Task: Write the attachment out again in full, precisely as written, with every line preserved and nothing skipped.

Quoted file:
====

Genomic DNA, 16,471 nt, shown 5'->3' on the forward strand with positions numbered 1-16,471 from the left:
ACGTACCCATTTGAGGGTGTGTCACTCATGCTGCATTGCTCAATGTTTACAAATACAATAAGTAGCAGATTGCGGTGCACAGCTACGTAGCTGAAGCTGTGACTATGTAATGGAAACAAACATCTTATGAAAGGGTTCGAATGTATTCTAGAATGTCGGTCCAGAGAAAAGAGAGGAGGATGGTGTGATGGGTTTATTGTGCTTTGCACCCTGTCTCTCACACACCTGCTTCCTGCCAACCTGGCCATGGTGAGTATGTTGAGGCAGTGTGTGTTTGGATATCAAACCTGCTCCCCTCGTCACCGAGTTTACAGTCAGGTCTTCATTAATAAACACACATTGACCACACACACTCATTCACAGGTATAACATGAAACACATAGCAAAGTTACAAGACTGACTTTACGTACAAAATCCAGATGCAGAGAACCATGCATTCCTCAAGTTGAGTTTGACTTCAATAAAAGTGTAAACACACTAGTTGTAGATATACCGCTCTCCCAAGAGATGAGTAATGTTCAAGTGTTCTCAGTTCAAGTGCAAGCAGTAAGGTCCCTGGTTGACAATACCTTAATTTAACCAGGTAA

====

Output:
Genomic DNA, 16,471 nt, shown 5'->3' on the forward strand with positions numbered 1-16,471 from the left:
ACGTACCCATTTGAGGGTGTGTCACTCATGCTGCATTGCTCAATGTTTACAAATACAATAAGTAGCAGATTGCGGTGCACAGCTACGTAGCTGAAGCTGTGACTATGTAATGGAAACAAACATCTTATGAAAGGGTTCGAATGTATTCTAGAATGTCGGTCCAGAGAAAAGAGAGGAGGATGGTGTGATGGGTTTATTGTGCTTTGCACCCTGTCTCTCACACACCTGCTTCCTGCCAACCTGGCCATGGTGAGTATGTTGAGGCAGTGTGTGTTTGGATATCAAACCTGCTCCCCTCGTCACCGAGTTTACAGTCAGGTCTTCATTAATAAACACACATTGACCACACACACTCATTCACAGGTATAACATGAAACACATAGCAAAGTTACAAGACTGACTTTACGTACAAAATCCAGATGCAGAGAACCATGCATTCCTCAAGTTGAGTTTGACTTCAATAAAAGTGTAAACACACTAGTTGTAGATATACCGCTCTCCCAAGAGATGAGTAATGTTCAAGTGTTCTCAGTTCAAGTGCAAGCAGTAAGGTCCCTGGTTGACAATACCTTAATTTAACCAGGTAA